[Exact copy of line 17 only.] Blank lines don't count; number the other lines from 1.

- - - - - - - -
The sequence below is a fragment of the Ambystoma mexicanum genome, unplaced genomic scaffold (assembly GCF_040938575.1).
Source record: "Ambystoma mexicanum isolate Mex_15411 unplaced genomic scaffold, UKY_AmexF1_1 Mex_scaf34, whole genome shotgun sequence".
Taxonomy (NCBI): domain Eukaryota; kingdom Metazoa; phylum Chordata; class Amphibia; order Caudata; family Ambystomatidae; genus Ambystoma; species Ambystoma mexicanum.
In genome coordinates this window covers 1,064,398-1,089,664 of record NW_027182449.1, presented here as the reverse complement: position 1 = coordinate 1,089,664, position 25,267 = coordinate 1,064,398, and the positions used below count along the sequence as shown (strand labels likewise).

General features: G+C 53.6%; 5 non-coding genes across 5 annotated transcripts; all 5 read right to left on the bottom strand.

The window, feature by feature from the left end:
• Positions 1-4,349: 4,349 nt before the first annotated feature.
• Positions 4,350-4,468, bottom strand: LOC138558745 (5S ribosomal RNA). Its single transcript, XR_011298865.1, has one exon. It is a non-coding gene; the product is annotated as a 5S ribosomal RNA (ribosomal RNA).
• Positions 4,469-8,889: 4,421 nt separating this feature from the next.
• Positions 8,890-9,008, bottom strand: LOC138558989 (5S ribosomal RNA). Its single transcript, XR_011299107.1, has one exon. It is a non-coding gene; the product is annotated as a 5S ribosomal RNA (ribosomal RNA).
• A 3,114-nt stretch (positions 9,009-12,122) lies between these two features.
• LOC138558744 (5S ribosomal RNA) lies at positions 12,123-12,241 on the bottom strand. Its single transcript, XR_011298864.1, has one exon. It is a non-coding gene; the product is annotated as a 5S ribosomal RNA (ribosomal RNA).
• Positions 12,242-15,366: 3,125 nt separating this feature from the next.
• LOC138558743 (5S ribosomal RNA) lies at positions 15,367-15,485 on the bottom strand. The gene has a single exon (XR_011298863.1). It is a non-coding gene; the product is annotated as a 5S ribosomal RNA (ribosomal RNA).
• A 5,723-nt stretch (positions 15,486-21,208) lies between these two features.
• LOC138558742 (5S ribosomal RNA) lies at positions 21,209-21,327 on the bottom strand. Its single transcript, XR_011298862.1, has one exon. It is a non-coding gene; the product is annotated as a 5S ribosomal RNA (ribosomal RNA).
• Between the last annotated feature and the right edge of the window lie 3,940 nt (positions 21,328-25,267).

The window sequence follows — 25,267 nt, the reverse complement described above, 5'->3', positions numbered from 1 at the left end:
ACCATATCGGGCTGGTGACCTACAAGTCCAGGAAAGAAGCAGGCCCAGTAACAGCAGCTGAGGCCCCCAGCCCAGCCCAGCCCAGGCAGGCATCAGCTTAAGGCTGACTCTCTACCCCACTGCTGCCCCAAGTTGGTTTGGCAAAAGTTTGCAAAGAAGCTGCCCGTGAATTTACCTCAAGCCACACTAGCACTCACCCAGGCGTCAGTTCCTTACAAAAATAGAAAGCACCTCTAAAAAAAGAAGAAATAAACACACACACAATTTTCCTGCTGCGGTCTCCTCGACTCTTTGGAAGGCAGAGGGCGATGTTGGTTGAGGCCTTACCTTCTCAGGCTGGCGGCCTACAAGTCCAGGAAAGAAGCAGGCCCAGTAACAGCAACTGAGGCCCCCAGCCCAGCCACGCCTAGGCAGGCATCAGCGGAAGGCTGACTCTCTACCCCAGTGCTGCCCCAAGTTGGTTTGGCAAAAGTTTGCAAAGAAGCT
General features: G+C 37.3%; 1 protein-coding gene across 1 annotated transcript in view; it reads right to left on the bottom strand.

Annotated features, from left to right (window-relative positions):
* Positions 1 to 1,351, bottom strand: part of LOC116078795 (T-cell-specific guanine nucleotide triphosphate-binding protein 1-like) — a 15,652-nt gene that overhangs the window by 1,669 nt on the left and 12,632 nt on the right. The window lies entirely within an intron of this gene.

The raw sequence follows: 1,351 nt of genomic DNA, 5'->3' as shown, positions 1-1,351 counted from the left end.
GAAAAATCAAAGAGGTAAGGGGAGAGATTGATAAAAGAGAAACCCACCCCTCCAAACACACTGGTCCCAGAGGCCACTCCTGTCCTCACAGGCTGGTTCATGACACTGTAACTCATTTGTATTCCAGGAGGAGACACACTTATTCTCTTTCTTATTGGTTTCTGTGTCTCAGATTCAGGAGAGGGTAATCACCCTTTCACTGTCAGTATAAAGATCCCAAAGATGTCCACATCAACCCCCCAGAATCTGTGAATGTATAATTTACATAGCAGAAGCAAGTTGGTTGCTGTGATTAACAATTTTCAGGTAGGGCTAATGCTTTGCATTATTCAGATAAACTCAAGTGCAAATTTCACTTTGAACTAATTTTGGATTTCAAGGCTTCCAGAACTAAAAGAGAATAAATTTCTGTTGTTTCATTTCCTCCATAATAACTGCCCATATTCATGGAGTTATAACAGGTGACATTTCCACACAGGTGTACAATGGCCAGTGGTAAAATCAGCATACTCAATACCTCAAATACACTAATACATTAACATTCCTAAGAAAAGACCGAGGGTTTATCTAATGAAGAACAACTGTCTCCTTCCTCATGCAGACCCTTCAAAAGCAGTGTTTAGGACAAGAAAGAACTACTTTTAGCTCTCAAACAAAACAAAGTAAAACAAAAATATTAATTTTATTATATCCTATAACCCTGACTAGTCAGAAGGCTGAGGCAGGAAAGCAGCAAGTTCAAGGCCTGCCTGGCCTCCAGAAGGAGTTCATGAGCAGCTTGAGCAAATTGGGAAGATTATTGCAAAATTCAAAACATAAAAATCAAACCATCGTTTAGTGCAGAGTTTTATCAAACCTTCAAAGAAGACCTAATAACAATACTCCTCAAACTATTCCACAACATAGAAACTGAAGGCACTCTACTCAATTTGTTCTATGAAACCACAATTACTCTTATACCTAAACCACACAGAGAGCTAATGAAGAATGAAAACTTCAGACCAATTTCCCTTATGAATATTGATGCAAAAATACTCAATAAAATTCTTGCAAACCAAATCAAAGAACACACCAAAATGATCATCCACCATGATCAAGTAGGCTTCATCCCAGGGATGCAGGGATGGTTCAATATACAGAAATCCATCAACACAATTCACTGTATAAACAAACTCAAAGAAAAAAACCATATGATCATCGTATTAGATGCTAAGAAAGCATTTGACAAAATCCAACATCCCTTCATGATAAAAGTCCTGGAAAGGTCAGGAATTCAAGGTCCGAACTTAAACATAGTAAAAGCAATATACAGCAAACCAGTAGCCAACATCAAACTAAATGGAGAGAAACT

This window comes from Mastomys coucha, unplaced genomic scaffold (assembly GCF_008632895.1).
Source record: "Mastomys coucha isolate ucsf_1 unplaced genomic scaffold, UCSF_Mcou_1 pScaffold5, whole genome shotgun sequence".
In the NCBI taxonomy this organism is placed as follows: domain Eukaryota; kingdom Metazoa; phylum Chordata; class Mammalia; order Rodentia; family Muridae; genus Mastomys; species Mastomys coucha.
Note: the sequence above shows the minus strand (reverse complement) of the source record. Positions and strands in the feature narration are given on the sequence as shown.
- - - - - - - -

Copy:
• Between the last annotated feature and the right edge of the window lie 3,940 nt (positions 21,328-25,267).